The original Demographic Transition model has just four stages, but additional stages have been proposed. Both more-fertile and less-fertile futures have been claimed as a Stage Five.


AGAIN IT IS BASED OFF OF A DICHOTOMY OF BIRTH RATE AND DEATH RATE WHICH CREATES FOUR TYPES STAGES- FIRST STAGE IS HIGH HIGH- SECOND STAGE IS HIGH LOW- THIRD STAGE IS LOW HIGH- FOURTH STAGE IS THE TRANSCENDENT DIFFERENT LOW LOW- a fifth ultra transcendent sometimes added which is very low low- First stage is good slow increase (first square is creation birth always good) second stage is good fast increase (second stage is always good and homeostaiss) third stage is decline- third is always bad- fourth stage is death where birth rate is low and death rate is low- so like nothing is going on-- points to the fifth which is the same thing but birth rate is even lower


The original Demographic Transition model has just four stages, but additional stages have been proposed. Both more-fertile and less-fertile futures have been claimed as a Stage Five.


One such visualization of this effect may be approximated by these hypothetical population pyramids.


By far the biggest change was in how the 2nd to 6th editions of the essay were structured, and the most copious and detailed evidence that Malthus presented, more than any previous such book on population. Essentially, for the first time, Malthus examined his own Principle of Population on a region-by-region basis of world population. The essay was organized in four books:


Book I – Of the Checks to Population in the Less Civilized Parts of the World and in Past Times.

Book II – Of the Checks To Population in the Different States of Modern Europe.

Book III – Of the different Systems or Expedients which have been proposed or have prevailed in Society, as They affect the Evils arising from the Principle of Population.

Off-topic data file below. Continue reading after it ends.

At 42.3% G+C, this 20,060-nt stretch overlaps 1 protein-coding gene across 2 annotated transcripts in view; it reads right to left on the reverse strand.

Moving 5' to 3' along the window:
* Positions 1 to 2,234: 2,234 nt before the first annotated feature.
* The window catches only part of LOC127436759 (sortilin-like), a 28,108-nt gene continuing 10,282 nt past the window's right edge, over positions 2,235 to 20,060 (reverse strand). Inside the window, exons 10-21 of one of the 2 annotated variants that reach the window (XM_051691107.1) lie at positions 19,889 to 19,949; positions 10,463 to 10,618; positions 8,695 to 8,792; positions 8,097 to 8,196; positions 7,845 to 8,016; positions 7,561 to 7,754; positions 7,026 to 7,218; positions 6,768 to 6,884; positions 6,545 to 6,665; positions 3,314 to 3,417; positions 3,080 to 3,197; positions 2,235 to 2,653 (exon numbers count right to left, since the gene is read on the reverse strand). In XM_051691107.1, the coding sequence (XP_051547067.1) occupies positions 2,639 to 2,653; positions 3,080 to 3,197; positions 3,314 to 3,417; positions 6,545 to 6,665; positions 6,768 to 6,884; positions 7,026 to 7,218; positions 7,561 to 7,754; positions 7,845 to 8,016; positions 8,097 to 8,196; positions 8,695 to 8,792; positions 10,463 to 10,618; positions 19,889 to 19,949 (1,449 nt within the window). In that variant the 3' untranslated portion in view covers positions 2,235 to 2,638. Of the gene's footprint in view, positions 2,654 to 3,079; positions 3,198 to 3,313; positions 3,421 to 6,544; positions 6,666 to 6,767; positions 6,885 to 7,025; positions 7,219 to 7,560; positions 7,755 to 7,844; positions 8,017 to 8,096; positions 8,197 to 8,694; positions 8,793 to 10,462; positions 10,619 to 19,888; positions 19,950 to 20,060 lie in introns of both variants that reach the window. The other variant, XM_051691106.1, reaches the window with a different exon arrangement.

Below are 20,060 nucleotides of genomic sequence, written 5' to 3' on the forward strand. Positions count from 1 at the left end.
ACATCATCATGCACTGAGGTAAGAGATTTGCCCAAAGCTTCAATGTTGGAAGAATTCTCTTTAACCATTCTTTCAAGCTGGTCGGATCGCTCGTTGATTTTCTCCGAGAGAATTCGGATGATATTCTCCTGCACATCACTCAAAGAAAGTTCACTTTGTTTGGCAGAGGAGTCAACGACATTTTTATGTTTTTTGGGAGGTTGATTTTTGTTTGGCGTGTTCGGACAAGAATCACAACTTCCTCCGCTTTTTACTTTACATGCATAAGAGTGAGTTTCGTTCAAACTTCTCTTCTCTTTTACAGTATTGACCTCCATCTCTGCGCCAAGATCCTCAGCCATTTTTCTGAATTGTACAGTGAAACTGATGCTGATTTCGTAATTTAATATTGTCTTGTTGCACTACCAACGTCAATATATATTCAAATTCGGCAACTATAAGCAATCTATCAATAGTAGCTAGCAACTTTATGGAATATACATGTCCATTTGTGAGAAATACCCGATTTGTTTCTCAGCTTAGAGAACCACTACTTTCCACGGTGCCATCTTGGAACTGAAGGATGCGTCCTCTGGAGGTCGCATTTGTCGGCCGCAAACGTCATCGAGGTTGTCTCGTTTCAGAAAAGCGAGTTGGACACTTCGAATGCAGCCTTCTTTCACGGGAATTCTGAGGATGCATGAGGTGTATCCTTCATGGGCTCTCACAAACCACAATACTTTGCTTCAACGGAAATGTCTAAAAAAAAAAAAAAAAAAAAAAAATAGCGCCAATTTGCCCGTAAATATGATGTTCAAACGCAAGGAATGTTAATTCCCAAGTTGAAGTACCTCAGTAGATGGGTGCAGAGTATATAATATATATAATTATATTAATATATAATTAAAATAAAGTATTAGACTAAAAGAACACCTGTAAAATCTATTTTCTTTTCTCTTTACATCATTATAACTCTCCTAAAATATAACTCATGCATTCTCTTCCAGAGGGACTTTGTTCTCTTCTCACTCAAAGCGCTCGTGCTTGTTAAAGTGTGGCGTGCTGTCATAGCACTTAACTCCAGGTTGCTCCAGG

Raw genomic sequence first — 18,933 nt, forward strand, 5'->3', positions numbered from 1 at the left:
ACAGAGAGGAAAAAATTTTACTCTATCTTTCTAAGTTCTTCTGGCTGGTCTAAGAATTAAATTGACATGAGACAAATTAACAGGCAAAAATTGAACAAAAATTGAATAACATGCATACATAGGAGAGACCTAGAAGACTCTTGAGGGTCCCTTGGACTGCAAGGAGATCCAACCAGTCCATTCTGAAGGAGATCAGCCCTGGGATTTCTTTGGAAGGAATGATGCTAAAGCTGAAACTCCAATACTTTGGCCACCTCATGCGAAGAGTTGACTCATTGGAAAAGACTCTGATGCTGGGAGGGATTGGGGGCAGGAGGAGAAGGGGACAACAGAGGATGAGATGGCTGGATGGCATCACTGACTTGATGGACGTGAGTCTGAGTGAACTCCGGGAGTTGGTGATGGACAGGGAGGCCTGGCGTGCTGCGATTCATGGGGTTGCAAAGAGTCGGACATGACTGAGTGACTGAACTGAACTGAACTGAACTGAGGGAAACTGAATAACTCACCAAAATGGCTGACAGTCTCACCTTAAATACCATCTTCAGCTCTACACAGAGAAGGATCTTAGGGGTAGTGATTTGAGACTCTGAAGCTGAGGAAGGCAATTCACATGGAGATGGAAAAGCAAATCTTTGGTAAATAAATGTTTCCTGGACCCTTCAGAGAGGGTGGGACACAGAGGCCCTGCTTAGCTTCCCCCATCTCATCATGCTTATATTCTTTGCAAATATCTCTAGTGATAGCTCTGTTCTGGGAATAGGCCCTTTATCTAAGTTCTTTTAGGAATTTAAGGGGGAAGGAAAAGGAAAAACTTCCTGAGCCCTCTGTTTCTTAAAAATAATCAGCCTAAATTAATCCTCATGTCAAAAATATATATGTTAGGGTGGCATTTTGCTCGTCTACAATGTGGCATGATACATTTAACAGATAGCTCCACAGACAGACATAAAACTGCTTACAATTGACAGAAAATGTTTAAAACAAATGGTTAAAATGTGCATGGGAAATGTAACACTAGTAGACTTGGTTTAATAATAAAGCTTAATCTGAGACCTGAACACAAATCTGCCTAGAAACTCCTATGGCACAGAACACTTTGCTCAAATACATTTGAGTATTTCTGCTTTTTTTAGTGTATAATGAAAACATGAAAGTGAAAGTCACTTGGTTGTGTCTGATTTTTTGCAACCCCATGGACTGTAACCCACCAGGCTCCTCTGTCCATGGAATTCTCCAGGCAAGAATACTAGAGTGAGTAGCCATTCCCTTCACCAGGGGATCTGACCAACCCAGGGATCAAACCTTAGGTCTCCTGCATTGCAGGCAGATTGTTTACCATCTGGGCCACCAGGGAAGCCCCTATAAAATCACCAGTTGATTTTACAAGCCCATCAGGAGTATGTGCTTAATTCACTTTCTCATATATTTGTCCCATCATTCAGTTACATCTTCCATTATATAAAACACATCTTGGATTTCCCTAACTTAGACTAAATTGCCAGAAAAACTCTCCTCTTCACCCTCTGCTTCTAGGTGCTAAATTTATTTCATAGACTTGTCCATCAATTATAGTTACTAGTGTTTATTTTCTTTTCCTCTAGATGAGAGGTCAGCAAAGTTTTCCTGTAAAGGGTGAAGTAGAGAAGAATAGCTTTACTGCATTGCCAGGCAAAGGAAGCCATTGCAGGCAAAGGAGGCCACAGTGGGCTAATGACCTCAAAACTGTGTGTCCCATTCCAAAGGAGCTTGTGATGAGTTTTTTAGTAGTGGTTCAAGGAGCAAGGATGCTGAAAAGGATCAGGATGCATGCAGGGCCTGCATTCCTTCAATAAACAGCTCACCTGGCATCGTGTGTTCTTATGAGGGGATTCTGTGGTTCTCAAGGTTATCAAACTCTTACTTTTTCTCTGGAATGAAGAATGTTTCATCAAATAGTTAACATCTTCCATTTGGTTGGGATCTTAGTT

Book IV – Of our future Prospects respecting the Removal or Mitigation of the Evils arising from the Principle of Population.


The only important food in famine relief will be wheat, and only the United States, Canada, Australia, and Argentina grow significant amounts of wheat.

The United States, the only one of these four countries that has historically given wheat to hungry nations, is the "sole hope of the hungry nations" in the future (p. 206)

SURGEONS FOUR FAMOUS PHOTOS OF THE LOCKNESS MOSNTER- one was famous- the small head shown below but FOUR WERE TAKEN- the fourth different

"Surgeon's photograph" (1934)

The "surgeon's photograph" is reportedly the first photo of the creature's head and neck.[27] Supposedly taken by Robert Kenneth Wilson, a London gynaecologist, it was published in the Daily Mail on 21 April 1934.[28] Wilson's refusal to have his name associated with it led to it being known as the "surgeon's photograph".[29] According to Wilson, he was looking at the loch when he saw the monster, grabbed his camera and snapped four photos. Only two exposures came out clearly; the first reportedly shows a small head and back, and the second shows a similar head in a diving position. The first photo became well-known, and the second attracted little publicity because of its blurriness.


Brothers Jim Weiner and Jack Weiner with friends Charles Foltz and Charles Rak claim that they were abducted by aliens during a camping trip in Allagash, Maine on August 20, 1976. According to the four men, hypnotic regression enabled them to recall being taken aboard a circular UFO and being "probed and tested by four-fingered beings with almond-shaped eyes and languid limbs".[1]


2 Weeks, 4 Deaths, and the Beginning of America's Fear of Sharks

It took a string of shark attacks in New Jersey a hundred years ago to make U.S. swimmers fear the ocean’s top predator.